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Cameras barred from courtroom in sniper suspect trial

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Cameras barred from courtroom in sniper suspect trial

  • A Fairfax County judge refused to allow recording, telecast and still photographs of Lee Boyd Malvo’s criminal trial.

March 4, 2003 — Judge Jane Marum Roush denied a request made by 16 media organizations to allow recording and telecast of sniper suspect Lee Boyd Malvo’s criminal trial in Fairfax County Circuit Court Monday.

Roush also denied a request for still photographs, a request granted by the judge in the case of John Allen Muhammad, the second sniper suspect who is being tried in Prince William County, Va.

While Roush did not explain why she denied the request for camera coverage, according to media law attorney Kathleen Kirby, Roush’s questions led Kirby to believe that the judge was concerned that electronic or still photographs would taint the jury pool.

The judge “was not receptive to arguments that the system includes protections against such prejudice, or that audiovisual coverage would not measurably increase the potential for such prejudice given that the proceedings would be widely covered by both the print and broadcast media regardless,” said Kirby, an attorney for The Radio-Television News Directors Association who led the petition for cameras in the courtroom.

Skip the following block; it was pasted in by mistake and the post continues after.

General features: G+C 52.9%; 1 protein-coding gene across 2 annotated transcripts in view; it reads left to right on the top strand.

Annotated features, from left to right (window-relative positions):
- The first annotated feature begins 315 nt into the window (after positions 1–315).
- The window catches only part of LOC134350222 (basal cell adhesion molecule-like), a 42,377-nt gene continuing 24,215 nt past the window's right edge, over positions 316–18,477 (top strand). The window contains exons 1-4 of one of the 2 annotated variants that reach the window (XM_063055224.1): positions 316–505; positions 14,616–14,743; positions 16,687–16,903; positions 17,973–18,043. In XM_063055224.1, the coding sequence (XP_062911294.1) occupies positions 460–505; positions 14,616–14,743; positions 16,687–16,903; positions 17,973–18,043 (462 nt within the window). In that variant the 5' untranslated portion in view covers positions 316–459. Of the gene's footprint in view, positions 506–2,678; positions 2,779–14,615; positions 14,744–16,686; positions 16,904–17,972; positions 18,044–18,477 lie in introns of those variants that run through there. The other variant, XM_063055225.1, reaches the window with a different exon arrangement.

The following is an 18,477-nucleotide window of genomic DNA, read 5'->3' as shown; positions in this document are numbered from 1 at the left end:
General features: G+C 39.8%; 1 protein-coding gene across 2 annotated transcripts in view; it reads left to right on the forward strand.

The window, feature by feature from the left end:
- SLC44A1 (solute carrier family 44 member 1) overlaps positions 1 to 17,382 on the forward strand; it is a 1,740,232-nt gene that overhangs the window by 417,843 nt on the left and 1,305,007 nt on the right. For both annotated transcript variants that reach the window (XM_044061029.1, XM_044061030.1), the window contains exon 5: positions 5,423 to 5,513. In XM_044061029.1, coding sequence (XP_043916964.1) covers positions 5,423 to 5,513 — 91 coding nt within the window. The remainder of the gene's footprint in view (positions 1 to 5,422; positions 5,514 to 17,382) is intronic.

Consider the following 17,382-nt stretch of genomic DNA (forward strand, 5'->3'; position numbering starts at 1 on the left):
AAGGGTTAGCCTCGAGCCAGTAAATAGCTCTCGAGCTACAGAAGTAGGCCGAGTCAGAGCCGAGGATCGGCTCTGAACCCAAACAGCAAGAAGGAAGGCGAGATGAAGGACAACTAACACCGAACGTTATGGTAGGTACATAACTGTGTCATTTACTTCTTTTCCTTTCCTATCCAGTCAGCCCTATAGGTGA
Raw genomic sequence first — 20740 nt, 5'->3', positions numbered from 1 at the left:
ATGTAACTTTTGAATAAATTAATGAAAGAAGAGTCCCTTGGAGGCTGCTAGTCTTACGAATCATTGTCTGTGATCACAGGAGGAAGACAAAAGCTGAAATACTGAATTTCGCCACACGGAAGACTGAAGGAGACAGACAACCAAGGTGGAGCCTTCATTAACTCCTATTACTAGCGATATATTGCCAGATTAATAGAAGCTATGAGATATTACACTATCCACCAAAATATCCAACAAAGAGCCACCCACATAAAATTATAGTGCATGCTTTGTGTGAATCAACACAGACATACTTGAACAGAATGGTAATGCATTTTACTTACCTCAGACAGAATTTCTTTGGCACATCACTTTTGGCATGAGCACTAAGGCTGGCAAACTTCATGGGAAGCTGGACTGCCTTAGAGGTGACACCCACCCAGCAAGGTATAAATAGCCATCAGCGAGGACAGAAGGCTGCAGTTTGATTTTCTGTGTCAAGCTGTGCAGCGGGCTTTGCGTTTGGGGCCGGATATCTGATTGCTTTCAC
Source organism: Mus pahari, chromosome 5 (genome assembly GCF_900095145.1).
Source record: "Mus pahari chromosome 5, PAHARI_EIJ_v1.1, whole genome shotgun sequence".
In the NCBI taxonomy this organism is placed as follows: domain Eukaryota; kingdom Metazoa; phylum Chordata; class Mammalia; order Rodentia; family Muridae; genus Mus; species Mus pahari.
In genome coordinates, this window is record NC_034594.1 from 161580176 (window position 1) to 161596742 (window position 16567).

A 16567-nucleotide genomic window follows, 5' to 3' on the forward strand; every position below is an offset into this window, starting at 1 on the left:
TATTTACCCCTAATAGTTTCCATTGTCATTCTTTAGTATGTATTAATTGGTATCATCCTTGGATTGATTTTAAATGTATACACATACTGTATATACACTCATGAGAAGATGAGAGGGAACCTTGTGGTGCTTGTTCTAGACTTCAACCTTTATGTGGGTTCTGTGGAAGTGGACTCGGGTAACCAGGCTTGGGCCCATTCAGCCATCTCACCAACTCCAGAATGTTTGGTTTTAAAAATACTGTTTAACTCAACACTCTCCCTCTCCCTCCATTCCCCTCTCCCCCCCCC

RTNDA was joined by 15 other media organizations, including The Reporters Committee for Freedom of the Press.

Roush did not acknowledge the public’s interest in the sniper suspect’s case, which RTNDA argued “is particularly compelling in this case given the impact of the alleged crimes on the community, the age of the defendant, and the fact that he is eligible for the ultimate sanction of the state, the death penalty.”

“There is a significant need for recording and telecast of these proceedings, because the physical confines of the courtroom and the importance of preserving order and decorum in the courtroom necessarily limit attendance,” RTNDA wrote in its petition. “Without electronic coverage, the public will not be able to witness first-hand the orderly administration of justice in a case of keen interest and importance.”

In order to reasonably accommodate the press and public, Roush will permit “point-to-point telecast of the proceedings to a separate building with approximately 100 extra seats,” Kirby said.

(Commonwealth v. Malvo: Media counsel: Kathleen Kirby, Wiley, Rein & Fielding, Washington, D.C.) ST

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© 2003 The Reporters Committee for Freedom of the Press

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